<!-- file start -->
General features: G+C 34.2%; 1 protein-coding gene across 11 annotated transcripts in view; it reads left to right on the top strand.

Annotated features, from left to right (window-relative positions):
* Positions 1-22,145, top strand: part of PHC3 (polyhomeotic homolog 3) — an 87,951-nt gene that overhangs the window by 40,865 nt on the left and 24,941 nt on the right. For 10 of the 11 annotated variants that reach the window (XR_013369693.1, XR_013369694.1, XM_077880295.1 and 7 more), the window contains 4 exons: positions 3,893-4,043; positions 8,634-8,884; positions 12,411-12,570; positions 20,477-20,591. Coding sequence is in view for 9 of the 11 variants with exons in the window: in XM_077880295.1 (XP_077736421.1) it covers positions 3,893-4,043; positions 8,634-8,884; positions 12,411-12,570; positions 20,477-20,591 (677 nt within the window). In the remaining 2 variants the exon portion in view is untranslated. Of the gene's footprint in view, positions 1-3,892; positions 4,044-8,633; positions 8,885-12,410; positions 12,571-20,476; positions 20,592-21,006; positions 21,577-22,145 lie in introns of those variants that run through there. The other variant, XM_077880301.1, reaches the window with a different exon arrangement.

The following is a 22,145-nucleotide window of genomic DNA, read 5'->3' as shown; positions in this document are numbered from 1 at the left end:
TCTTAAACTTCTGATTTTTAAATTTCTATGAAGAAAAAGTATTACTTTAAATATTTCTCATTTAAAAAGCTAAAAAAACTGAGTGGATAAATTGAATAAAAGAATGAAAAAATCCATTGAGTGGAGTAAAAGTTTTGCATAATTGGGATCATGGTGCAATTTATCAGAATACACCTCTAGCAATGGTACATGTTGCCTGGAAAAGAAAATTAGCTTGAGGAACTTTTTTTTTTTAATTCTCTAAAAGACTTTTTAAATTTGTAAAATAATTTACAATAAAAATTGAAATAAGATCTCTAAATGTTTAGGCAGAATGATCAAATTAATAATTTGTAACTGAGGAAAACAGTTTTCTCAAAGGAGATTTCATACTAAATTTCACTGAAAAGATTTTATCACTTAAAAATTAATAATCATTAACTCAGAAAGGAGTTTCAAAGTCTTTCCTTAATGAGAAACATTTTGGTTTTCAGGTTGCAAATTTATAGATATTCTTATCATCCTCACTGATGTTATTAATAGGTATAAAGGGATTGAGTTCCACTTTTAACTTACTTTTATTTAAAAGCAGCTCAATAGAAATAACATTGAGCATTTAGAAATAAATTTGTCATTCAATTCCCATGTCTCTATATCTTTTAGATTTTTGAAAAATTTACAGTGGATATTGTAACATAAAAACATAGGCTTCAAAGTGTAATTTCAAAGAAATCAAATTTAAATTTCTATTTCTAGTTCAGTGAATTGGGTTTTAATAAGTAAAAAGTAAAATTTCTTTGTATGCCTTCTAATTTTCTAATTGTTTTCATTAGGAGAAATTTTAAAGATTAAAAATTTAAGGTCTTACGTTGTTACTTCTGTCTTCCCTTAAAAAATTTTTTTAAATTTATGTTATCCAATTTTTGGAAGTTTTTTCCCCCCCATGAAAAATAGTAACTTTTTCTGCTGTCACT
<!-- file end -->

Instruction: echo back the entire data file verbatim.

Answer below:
General features: G+C 34.2%; 1 protein-coding gene across 11 annotated transcripts in view; it reads left to right on the top strand.

Annotated features, from left to right (window-relative positions):
* Positions 1-22,145, top strand: part of PHC3 (polyhomeotic homolog 3) — an 87,951-nt gene that overhangs the window by 40,865 nt on the left and 24,941 nt on the right. For 10 of the 11 annotated variants that reach the window (XR_013369693.1, XR_013369694.1, XM_077880295.1 and 7 more), the window contains 4 exons: positions 3,893-4,043; positions 8,634-8,884; positions 12,411-12,570; positions 20,477-20,591. Coding sequence is in view for 9 of the 11 variants with exons in the window: in XM_077880295.1 (XP_077736421.1) it covers positions 3,893-4,043; positions 8,634-8,884; positions 12,411-12,570; positions 20,477-20,591 (677 nt within the window). In the remaining 2 variants the exon portion in view is untranslated. Of the gene's footprint in view, positions 1-3,892; positions 4,044-8,633; positions 8,885-12,410; positions 12,571-20,476; positions 20,592-21,006; positions 21,577-22,145 lie in introns of those variants that run through there. The other variant, XM_077880301.1, reaches the window with a different exon arrangement.

The following is a 22,145-nucleotide window of genomic DNA, read 5'->3' as shown; positions in this document are numbered from 1 at the left end:
TCTTAAACTTCTGATTTTTAAATTTCTATGAAGAAAAAGTATTACTTTAAATATTTCTCATTTAAAAAGCTAAAAAAACTGAGTGGATAAATTGAATAAAAGAATGAAAAAATCCATTGAGTGGAGTAAAAGTTTTGCATAATTGGGATCATGGTGCAATTTATCAGAATACACCTCTAGCAATGGTACATGTTGCCTGGAAAAGAAAATTAGCTTGAGGAACTTTTTTTTTTTAATTCTCTAAAAGACTTTTTAAATTTGTAAAATAATTTACAATAAAAATTGAAATAAGATCTCTAAATGTTTAGGCAGAATGATCAAATTAATAATTTGTAACTGAGGAAAACAGTTTTCTCAAAGGAGATTTCATACTAAATTTCACTGAAAAGATTTTATCACTTAAAAATTAATAATCATTAACTCAGAAAGGAGTTTCAAAGTCTTTCCTTAATGAGAAACATTTTGGTTTTCAGGTTGCAAATTTATAGATATTCTTATCATCCTCACTGATGTTATTAATAGGTATAAAGGGATTGAGTTCCACTTTTAACTTACTTTTATTTAAAAGCAGCTCAATAGAAATAACATTGAGCATTTAGAAATAAATTTGTCATTCAATTCCCATGTCTCTATATCTTTTAGATTTTTGAAAAATTTACAGTGGATATTGTAACATAAAAACATAGGCTTCAAAGTGTAATTTCAAAGAAATCAAATTTAAATTTCTATTTCTAGTTCAGTGAATTGGGTTTTAATAAGTAAAAAGTAAAATTTCTTTGTATGCCTTCTAATTTTCTAATTGTTTTCATTAGGAGAAATTTTAAAGATTAAAAATTTAAGGTCTTACGTTGTTACTTCTGTCTTCCCTTAAAAAATTTTTTTAAATTTATGTTATCCAATTTTTGGAAGTTTTTTCCCCCCCATGAAAAATAGTAACTTTTTCTGCTGTCACT